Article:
An ambitious two-person play, Yellowman is about "colorism," a term defined as black-on-black discrimination based on skin shade or a form of intra-racial prejudice. Should whites be surprised at the extent to which skin tone affects black life? Consider that Barack Obama has been accused by some in the black community of "not being black enough."
University Theatre's solid production depends heavily on the acting talents of Olivia Dawson and James Macon Grant - and this duo delivers. A Pulitzer Prize finalist written by African American playwright Dael Orlandersmith, Yellowman is about Alma (Dawson) and Eugene (Grant), whose childhood friendship grows into love but eventually twists into tragedy. Alma is black and Eugene is high-yella.
Director Sheri Williams Pannell recalls a cruel childhood rhyme: "If you're white, you're all right/If you're yellow, you're mellow/If you're brown, stick around/But if you're black, get back."
The stage set provides cues: A few simple raised platforms that become - as needed - a South Carolina schoolyard, a train, the streets of New York. Ma Rainey sings blues in the background. There's a backdrop of sepia photographs - portraits of men, women, children, old and young, dark and light. Some could be Alma and Eugene's family, folks so damaged by self-hate that they turn their own pain on their children.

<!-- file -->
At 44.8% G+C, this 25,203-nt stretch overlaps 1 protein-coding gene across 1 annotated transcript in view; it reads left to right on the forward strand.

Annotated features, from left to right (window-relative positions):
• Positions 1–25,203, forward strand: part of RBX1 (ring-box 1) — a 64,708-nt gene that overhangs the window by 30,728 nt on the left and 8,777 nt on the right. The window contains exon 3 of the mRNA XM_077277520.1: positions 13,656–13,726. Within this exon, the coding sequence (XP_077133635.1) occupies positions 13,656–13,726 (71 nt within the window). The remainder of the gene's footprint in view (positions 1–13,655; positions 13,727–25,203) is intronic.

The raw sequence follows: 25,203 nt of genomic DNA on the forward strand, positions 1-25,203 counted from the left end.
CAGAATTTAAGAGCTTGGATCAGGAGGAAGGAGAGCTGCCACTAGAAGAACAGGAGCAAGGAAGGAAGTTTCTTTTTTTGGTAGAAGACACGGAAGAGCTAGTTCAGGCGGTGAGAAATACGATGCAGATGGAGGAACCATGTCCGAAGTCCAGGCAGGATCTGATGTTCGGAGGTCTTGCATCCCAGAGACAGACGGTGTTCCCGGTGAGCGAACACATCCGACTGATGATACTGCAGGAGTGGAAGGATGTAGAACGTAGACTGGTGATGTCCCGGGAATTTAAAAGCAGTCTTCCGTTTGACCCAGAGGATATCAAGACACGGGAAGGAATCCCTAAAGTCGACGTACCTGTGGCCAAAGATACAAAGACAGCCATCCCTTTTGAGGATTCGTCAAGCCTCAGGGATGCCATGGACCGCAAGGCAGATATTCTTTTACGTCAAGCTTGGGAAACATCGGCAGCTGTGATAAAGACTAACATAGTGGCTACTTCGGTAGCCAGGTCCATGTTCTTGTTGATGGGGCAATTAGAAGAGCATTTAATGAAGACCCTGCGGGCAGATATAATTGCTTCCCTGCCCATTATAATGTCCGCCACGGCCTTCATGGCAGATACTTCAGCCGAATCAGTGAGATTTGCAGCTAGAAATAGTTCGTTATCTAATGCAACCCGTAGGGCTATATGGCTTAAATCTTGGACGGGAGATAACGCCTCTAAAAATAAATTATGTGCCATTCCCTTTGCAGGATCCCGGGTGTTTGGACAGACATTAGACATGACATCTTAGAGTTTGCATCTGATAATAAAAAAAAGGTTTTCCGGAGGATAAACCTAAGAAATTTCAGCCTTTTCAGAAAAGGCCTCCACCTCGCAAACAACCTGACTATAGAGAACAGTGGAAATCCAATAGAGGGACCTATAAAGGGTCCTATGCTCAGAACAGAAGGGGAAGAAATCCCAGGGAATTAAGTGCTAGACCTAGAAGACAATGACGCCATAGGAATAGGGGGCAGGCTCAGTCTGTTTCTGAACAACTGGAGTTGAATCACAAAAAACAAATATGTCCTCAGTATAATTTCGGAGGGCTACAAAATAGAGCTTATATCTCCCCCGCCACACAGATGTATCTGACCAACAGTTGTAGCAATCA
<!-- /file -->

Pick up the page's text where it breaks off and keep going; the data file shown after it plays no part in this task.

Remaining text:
Dawson and Grant people the stage with these characters: parents, neighbors and childhood friends. Dawson can become her drunken mother, Odelia, with a mercurial shift in expression as her face tightens into a scowl and she turns on 9-year-old Alma: "Yo fat ol' ugly black ting."
Grant achieves his character shifts with changes in his voice and his body language. His shoulders actually seem to broaden, his legs to lengthen as Eugene's father glowers down at his bewildered son: "Yo think I be more handsome if'n I was high-yella like you?"
Orlandersmith's language is often poetic, at times almost breaking into song, as when the ebullient Alma walks through New York neighborhoods. She describes the way her heels click and her hips sway as she walks from Chinatown to Harlem, from the Village to El Barrio. Alma's escaped, and she can never "go back to that thick-heeled, crusty dirt walk." But these moments of innocent joy turn dark as Yellowman comes to its sad, unsettling finale.
Yellowman runs in repertory with A Nervous Smile, another master of fine arts directing project.